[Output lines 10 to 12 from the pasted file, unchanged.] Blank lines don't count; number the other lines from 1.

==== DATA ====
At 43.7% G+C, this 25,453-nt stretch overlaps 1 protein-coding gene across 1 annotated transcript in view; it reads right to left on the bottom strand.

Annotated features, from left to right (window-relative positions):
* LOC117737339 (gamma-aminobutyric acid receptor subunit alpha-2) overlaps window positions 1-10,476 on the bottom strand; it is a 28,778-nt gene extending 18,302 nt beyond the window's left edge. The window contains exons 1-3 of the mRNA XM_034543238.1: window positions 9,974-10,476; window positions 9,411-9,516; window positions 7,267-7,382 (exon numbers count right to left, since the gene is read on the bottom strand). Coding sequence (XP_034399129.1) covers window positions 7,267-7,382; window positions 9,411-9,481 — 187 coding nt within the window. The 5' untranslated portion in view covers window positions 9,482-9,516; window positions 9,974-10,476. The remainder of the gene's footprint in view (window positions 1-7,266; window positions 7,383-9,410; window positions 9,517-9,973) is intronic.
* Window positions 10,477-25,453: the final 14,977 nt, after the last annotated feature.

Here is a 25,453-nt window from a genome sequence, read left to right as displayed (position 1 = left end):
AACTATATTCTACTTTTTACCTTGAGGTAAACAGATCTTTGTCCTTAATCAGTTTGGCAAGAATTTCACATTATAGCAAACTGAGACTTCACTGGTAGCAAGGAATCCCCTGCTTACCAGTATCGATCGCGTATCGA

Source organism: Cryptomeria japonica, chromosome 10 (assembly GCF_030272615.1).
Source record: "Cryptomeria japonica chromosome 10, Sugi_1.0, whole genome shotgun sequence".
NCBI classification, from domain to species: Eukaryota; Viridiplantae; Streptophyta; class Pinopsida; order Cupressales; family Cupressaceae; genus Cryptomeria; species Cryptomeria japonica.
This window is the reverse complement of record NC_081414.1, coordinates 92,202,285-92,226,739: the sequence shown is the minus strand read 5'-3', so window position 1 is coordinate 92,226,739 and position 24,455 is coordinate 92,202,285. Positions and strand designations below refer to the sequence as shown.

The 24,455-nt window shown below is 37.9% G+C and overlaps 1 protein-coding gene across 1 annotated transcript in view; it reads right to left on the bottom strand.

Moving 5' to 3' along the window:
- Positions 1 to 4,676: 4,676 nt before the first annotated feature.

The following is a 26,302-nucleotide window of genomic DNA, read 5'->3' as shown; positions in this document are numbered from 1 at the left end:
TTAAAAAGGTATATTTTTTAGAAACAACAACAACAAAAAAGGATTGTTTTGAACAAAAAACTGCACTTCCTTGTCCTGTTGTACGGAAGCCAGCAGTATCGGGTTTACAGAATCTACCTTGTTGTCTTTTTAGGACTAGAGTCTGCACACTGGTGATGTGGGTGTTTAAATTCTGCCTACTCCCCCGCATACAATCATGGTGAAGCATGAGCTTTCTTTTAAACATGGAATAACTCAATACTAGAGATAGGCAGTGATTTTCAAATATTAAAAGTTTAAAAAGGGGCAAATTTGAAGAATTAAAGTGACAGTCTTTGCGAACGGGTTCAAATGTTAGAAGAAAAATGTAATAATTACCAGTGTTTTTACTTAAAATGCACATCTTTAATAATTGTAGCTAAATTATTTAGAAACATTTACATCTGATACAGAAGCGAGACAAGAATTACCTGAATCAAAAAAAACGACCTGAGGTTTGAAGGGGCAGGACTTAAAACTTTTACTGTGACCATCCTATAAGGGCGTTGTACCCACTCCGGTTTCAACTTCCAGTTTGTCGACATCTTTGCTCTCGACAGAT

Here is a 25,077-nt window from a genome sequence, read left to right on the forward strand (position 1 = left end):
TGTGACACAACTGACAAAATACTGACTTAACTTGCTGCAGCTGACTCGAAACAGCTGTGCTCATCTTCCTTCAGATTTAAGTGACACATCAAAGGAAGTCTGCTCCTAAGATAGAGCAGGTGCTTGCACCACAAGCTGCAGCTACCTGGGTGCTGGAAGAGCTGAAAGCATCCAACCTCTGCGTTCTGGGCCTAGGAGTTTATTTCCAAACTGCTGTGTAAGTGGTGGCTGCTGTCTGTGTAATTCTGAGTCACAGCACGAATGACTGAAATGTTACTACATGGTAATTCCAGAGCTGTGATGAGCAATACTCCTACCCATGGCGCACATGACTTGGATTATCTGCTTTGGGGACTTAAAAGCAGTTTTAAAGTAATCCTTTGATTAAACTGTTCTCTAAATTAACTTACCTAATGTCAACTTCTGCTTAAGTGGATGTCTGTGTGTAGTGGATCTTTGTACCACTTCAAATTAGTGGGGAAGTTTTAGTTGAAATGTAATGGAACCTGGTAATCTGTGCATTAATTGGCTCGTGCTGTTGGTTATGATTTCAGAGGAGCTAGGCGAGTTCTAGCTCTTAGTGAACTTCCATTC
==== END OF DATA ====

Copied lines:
This window is the reverse complement of record NC_081414.1, coordinates 92,202,285-92,226,739: the sequence shown is the minus strand read 5'-3', so window position 1 is coordinate 92,226,739 and position 24,455 is coordinate 92,202,285. Positions and strand designations below refer to the sequence as shown.

The 24,455-nt window shown below is 37.9% G+C and overlaps 1 protein-coding gene across 1 annotated transcript in view; it reads right to left on the bottom strand.

Moving 5' to 3' along the window: